3 Tycho.Cloud apps that help you compare protein samples

Tycho gives you a better idea of what you’re working with by comparing your samples: Comparing a protein before and after storage, or comparing a protein in different buffers, or comparing the current batch with the previous batch.

You can then easily access and analyze your Tycho data on Tycho.Cloud, which has a few small but powerful analysis apps to support some of the workflows in which researchers commonly use Tycho.

For more advanced ways of looking at your data, here are three new Tycho.Cloud apps that all take a slightly different approach to comparing samples:

Visualization app
The Visualization app allows you to simply pick any samples from your database and plot them together however it suits you – choose your own color scheme, for example, or look at the different wavelengths.

Comparison app
The comparison feature on Tycho allows you to compare capillaries from the current measurement to a reference from the database. The Tycho.Cloud Comparison app has a much bigger version of this – compare more runs, more capillaries, and get way more info out of it!

10 Best Matches app
With the 10 Best Matches app, select any sample in your database and find the 10 samples that resemble it the most. Maybe you mislabeled your tubes and want to figure out what’s what. Or you’re just curious whether any other proteins behave the same way as yours. 10 Best Matches helps you remove the mystery.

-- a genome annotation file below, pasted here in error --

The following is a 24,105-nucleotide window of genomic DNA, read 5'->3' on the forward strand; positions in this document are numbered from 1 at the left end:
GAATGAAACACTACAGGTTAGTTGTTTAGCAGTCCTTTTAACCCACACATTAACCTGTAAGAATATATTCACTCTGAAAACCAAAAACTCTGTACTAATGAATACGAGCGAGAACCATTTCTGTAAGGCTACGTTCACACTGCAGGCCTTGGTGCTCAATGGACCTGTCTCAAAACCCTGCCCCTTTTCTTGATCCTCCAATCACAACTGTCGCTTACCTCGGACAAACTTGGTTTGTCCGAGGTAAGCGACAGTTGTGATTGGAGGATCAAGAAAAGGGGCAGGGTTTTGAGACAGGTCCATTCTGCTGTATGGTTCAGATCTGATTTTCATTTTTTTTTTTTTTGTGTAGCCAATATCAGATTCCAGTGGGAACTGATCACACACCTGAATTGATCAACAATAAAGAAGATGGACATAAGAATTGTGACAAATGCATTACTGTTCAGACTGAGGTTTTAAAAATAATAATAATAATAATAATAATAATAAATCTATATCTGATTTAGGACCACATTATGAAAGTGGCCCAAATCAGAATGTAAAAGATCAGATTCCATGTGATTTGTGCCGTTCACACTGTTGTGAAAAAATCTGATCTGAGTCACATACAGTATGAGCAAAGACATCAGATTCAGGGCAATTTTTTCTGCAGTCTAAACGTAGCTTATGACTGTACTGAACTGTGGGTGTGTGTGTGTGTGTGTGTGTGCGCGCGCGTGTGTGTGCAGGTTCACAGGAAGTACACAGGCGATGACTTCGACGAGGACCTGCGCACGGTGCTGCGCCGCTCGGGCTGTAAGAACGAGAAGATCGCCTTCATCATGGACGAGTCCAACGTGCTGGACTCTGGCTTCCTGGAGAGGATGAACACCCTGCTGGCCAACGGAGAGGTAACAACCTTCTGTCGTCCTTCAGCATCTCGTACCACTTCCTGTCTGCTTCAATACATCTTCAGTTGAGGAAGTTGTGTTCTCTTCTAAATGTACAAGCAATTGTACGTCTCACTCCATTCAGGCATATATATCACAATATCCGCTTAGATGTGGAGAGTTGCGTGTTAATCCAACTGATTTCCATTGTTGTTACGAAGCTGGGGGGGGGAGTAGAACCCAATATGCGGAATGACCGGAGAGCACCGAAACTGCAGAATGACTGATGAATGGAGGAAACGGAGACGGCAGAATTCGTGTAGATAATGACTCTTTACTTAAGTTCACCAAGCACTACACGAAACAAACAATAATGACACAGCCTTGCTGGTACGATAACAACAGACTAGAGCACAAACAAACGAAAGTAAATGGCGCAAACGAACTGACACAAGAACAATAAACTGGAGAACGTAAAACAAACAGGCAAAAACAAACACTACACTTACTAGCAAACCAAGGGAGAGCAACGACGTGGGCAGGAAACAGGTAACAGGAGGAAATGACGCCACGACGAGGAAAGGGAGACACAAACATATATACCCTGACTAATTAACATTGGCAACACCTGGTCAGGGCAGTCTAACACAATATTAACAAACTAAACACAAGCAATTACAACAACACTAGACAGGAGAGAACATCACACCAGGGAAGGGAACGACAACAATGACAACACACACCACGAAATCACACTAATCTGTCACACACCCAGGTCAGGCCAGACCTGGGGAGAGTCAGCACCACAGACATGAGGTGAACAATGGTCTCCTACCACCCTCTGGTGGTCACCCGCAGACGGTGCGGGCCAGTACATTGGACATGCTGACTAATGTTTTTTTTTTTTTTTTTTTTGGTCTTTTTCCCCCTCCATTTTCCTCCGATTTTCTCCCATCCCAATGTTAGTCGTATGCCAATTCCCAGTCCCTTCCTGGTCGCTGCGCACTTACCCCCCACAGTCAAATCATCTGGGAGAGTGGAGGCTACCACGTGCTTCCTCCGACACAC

There are more helpful apps to come! One of the big visions for Tycho.Cloud is to allow researchers to easily access, share, and analyze all kinds of research data. Thanks to feedback from Tycho users, we’re laying the foundation by developing apps that do that.

Can you think of other ways to compare Tycho data?
Let us know at nt.cloud@nanotempertech.com. As long as Tycho.Cloud is in beta, it’s free and open for anyone!

About the Author

Beate Kern is the Product Manager for Tycho. She has a Master’s in Molecular Biotechnology which she studied at the Technical University of Munich and the Tokyo Institute of Technology. Bea went on to get a PhD in Microbiology at Ludwig Maximilian University of Munich, and afterwards joined NanoTemper. In addition to her passion for science, she enjoys yoga, music, and reading. Lately her favorite subjects to read about have been marketing, typography, and colors.
Beate Kern